Nocturnal Waking of Baby (1)

Nocturnal Waking of Baby: Is There Anything to Worry About?

Nocturnal Waking of Baby: Is There Anything to Worry About?


Reasons for babies waking up at night

How can parents help their child get through the night better?

When to worry about a baby waking up at night?

A baby who wakes up at night is quite normal before 6 months and rare between 6 months and 2 years. The newborn baby progressively passes from a so-called “ultradian” rhythm, alternating between wakefulness and sleep every 3 to 4 hours, to a so-called “circadian” rhythm of 24 hours. This transition is progressive and different for each child. 

Reasons for babies waking up at night

Nocturnal Waking of Baby (1)

A baby under 6 months wakes up every 3 to 4 hours to eat. Before the age of 6 months, babies’ sleep cycles are not yet in place, and it is normal for them to wake up every 3 to 4 hours. Nighttime waking is a need for the infant to be satisfied (feeding, reassurance).

An infant can go from the third, at the latest from the sixth month of life, a night of 8 hours without a meal. Giving him a bottle enriched with cereals before bedtime does not help him sleep. 

Breastfed babies sleep later because they take less milk per meal and suckle less during the day. They, therefore, need more nighttime intake and longer. But they should not be weaned: the mother should make sure that there are 4 to 5-hour intervals between feedings so that the child learns to drink larger quantities at a time and to cover his caloric needs as much as possible during the day.

After 6 months, a child usually sleeps 8 hours a night

Every child has a different sleep need, but it is usual that after 6 months at the latest, he or she sleeps for 8 hours. This sleep duration is conditioned by the duration of naps. The time of falling asleep and the time of waking up also depend on each other.

Infants and young children wake up several times during the night as part of normal sleep. Parents are not disturbed in their rest because the child wakes up but because he/she does not know how to fall asleep on his/her own.

Good to know: an international study tends to prove that sleeping in a single room (when possible) is healthier than sleeping in a room shared with the parents. This translates into easier (and quicker) falling asleep on their own, fewer nighttime awakenings and longer nights.

How can parents help their child get through the night better?

In order to adopt a regular sleep cycle, a baby needs a great deal of regularity: by structuring the course of the day, parents help the child to set his or her internal clock.

Parents must help the child find his rhythm by accentuating the contrasts between day and night in terms of activities as well as sound, light, and emotional stimuli. They must be taught to fall asleep on their own with the help of a ritual. The baby will associate this with a need to sleep. If he falls asleep every night in his parents’ arms, he will not be able to go back to sleep at night unless he is held again…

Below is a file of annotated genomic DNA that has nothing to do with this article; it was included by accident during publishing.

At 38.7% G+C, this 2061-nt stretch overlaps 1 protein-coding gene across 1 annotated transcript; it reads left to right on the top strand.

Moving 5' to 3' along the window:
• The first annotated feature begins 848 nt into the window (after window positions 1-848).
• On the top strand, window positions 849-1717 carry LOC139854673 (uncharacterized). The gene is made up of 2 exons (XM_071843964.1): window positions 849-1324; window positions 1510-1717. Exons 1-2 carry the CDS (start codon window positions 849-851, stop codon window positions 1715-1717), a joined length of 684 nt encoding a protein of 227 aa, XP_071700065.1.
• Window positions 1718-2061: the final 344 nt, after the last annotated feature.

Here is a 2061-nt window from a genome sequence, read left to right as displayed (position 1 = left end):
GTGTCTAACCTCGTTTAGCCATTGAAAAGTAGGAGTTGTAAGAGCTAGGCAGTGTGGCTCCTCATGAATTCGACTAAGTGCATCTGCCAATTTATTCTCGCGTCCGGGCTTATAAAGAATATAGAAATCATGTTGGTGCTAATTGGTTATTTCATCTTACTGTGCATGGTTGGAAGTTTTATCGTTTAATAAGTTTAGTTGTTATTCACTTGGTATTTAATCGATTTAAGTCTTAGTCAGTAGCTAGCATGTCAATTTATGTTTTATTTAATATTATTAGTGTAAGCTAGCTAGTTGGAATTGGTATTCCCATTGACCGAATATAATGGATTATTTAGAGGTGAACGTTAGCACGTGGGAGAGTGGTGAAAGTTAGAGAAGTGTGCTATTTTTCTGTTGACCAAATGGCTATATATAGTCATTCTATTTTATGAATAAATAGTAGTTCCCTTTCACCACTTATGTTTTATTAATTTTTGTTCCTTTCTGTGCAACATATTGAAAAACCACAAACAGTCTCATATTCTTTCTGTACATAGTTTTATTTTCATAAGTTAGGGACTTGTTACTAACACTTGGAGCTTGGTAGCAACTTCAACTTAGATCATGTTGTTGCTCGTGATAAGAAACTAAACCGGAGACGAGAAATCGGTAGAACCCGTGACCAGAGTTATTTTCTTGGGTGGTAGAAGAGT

It is also important to keep in mind that a child cannot sleep more than he needs. If he is kept in bed longer, he will react in several ways: he will not be able to fall asleep at night, he will wake up early in the morning, or he will have several prolonged night wakings.

When to worry about a baby waking up at night?

Nocturnal Waking of Baby (1)

Between the ages of 6 months and 2 years, a child’s nighttime awakenings are more a complaint of the parents than a sign of illness. It is most often a result of a poor appreciation of the child’s needs and sleep rhythm or unsuitable habits. If the child is healthy, active, and gaining weight, this does not require a medical examination but an interview to provide explanations and personalized advice.

On the contrary, signs of lack of sleep (agitation, irritability, sadness, lethargy, or eating disorders) should alert parents and lead them to consult a pediatrician.

Rarely, babies’ nighttime awakenings may be due to illness, especially if the awakenings are unusual. They are then accompanied by certain signs: 

A temperature above 38°C or below 36°C

A recent change in behavior (child unusually calm or agitated),

Moaning during sleep,

Vomiting or refusal to eat, 

Difficult or noisy breathing, cyanosis (blueing of the lips or hands),

Profuse sweating during sleep (sweaty clothes) for no apparent reason,

Heavy snoring can be a sign of sleep apnea syndrome.

Digestive disorders, especially infant colic, are often the reason for nighttime awakenings, as the child is unable to fall back to sleep between sleep cycles.

Night terrors occur in the first third of the night: it can be simply a nightmare, but when the wakings are repeated and anxious, it justifies a consultation dedicated to sleep.

Leave a Comment

Your email address will not be published. Required fields are marked *